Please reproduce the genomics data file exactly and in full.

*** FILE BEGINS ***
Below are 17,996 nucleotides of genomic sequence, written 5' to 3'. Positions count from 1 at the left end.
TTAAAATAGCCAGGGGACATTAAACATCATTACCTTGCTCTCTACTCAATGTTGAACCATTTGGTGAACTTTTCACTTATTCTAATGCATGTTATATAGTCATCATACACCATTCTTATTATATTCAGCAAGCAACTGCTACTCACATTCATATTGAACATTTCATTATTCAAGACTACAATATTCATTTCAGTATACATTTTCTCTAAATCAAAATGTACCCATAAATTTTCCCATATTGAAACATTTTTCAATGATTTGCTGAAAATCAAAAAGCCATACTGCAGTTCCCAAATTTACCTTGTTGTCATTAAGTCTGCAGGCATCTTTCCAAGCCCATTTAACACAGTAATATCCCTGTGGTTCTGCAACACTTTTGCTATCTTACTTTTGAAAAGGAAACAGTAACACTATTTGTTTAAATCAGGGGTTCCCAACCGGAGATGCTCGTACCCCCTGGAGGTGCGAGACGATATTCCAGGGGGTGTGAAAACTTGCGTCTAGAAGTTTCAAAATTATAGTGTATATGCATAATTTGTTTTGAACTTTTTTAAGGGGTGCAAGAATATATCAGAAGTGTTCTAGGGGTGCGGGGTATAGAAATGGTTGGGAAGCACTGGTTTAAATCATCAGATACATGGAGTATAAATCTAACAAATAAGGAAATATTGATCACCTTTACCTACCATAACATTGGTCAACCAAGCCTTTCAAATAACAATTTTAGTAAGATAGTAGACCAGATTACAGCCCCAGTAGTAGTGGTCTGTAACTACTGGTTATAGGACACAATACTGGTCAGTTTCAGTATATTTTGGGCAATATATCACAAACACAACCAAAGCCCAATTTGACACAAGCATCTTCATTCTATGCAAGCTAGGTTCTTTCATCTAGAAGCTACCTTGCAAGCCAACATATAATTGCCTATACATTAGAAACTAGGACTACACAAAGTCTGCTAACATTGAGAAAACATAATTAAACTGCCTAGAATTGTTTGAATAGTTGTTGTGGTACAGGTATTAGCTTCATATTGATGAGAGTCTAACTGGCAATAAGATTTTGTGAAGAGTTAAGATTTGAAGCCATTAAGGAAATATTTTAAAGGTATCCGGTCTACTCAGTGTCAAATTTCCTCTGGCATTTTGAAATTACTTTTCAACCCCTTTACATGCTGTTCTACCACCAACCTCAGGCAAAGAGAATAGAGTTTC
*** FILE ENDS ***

Below are 17,996 nucleotides of genomic sequence, written 5' to 3'. Positions count from 1 at the left end.
TTAAAATAGCCAGGGGACATTAAACATCATTACCTTGCTCTCTACTCAATGTTGAACCATTTGGTGAACTTTTCACTTATTCTAATGCATGTTATATAGTCATCATACACCATTCTTATTATATTCAGCAAGCAACTGCTACTCACATTCATATTGAACATTTCATTATTCAAGACTACAATATTCATTTCAGTATACATTTTCTCTAAATCAAAATGTACCCATAAATTTTCCCATATTGAAACATTTTTCAATGATTTGCTGAAAATCAAAAAGCCATACTGCAGTTCCCAAATTTACCTTGTTGTCATTAAGTCTGCAGGCATCTTTCCAAGCCCATTTAACACAGTAATATCCCTGTGGTTCTGCAACACTTTTGCTATCTTACTTTTGAAAAGGAAACAGTAACACTATTTGTTTAAATCAGGGGTTCCCAACCGGAGATGCTCGTACCCCCTGGAGGTGCGAGACGATATTCCAGGGGGTGTGAAAACTTGCGTCTAGAAGTTTCAAAATTATAGTGTATATGCATAATTTGTTTTGAACTTTTTTAAGGGGTGCAAGAATATATCAGAAGTGTTCTAGGGGTGCGGGGTATAGAAATGGTTGGGAAGCACTGGTTTAAATCATCAGATACATGGAGTATAAATCTAACAAATAAGGAAATATTGATCACCTTTACCTACCATAACATTGGTCAACCAAGCCTTTCAAATAACAATTTTAGTAAGATAGTAGACCAGATTACAGCCCCAGTAGTAGTGGTCTGTAACTACTGGTTATAGGACACAATACTGGTCAGTTTCAGTATATTTTGGGCAATATATCACAAACACAACCAAAGCCCAATTTGACACAAGCATCTTCATTCTATGCAAGCTAGGTTCTTTCATCTAGAAGCTACCTTGCAAGCCAACATATAATTGCCTATACATTAGAAACTAGGACTACACAAAGTCTGCTAACATTGAGAAAACATAATTAAACTGCCTAGAATTGTTTGAATAGTTGTTGTGGTACAGGTATTAGCTTCATATTGATGAGAGTCTAACTGGCAATAAGATTTTGTGAAGAGTTAAGATTTGAAGCCATTAAGGAAATATTTTAAAGGTATCCGGTCTACTCAGTGTCAAATTTCCTCTGGCATTTTGAAATTACTTTTCAACCCCTTTACATGCTGTTCTACCACCAACCTCAGGCAAAGAGAATAGAGTTTC